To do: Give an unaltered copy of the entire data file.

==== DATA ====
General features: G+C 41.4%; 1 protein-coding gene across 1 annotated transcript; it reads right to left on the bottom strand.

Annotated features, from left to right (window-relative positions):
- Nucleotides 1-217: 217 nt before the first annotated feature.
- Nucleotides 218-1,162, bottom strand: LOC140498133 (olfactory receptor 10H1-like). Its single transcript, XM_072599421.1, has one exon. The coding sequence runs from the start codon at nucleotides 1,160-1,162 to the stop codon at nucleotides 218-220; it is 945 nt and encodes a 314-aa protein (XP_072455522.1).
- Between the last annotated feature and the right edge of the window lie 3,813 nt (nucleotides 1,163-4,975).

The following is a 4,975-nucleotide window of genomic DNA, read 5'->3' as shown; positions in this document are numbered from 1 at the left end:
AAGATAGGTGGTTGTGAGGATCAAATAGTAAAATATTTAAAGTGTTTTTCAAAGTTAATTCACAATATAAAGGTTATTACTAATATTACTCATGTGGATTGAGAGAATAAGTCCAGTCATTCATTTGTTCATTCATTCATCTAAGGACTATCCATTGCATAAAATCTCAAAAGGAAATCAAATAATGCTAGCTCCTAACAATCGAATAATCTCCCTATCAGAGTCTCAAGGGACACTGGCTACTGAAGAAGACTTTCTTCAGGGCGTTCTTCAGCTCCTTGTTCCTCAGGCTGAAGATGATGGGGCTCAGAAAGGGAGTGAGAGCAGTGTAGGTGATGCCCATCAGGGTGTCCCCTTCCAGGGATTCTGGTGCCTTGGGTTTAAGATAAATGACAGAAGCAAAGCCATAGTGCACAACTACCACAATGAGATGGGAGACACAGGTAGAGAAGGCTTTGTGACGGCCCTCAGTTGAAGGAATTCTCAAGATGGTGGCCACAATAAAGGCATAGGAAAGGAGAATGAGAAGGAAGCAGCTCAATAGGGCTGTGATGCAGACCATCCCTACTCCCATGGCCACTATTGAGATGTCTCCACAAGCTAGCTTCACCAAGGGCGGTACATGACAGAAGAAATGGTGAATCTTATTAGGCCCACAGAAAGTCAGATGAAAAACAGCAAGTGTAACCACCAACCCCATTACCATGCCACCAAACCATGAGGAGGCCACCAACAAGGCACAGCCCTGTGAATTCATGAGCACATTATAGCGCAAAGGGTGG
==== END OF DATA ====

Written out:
General features: G+C 41.4%; 1 protein-coding gene across 1 annotated transcript; it reads right to left on the bottom strand.

Annotated features, from left to right (window-relative positions):
- Nucleotides 1-217: 217 nt before the first annotated feature.
- Nucleotides 218-1,162, bottom strand: LOC140498133 (olfactory receptor 10H1-like). Its single transcript, XM_072599421.1, has one exon. The coding sequence runs from the start codon at nucleotides 1,160-1,162 to the stop codon at nucleotides 218-220; it is 945 nt and encodes a 314-aa protein (XP_072455522.1).
- Between the last annotated feature and the right edge of the window lie 3,813 nt (nucleotides 1,163-4,975).

The following is a 4,975-nucleotide window of genomic DNA, read 5'->3' as shown; positions in this document are numbered from 1 at the left end:
AAGATAGGTGGTTGTGAGGATCAAATAGTAAAATATTTAAAGTGTTTTTCAAAGTTAATTCACAATATAAAGGTTATTACTAATATTACTCATGTGGATTGAGAGAATAAGTCCAGTCATTCATTTGTTCATTCATTCATCTAAGGACTATCCATTGCATAAAATCTCAAAAGGAAATCAAATAATGCTAGCTCCTAACAATCGAATAATCTCCCTATCAGAGTCTCAAGGGACACTGGCTACTGAAGAAGACTTTCTTCAGGGCGTTCTTCAGCTCCTTGTTCCTCAGGCTGAAGATGATGGGGCTCAGAAAGGGAGTGAGAGCAGTGTAGGTGATGCCCATCAGGGTGTCCCCTTCCAGGGATTCTGGTGCCTTGGGTTTAAGATAAATGACAGAAGCAAAGCCATAGTGCACAACTACCACAATGAGATGGGAGACACAGGTAGAGAAGGCTTTGTGACGGCCCTCAGTTGAAGGAATTCTCAAGATGGTGGCCACAATAAAGGCATAGGAAAGGAGAATGAGAAGGAAGCAGCTCAATAGGGCTGTGATGCAGACCATCCCTACTCCCATGGCCACTATTGAGATGTCTCCACAAGCTAGCTTCACCAAGGGCGGTACATGACAGAAGAAATGGTGAATCTTATTAGGCCCACAGAAAGTCAGATGAAAAACAGCAAGTGTAACCACCAACCCCATTACCATGCCACCAAACCATGAGGAGGCCACCAACAAGGCACAGCCCTGTGAATTCATGAGCACATTATAGCGCAAAGGGTGG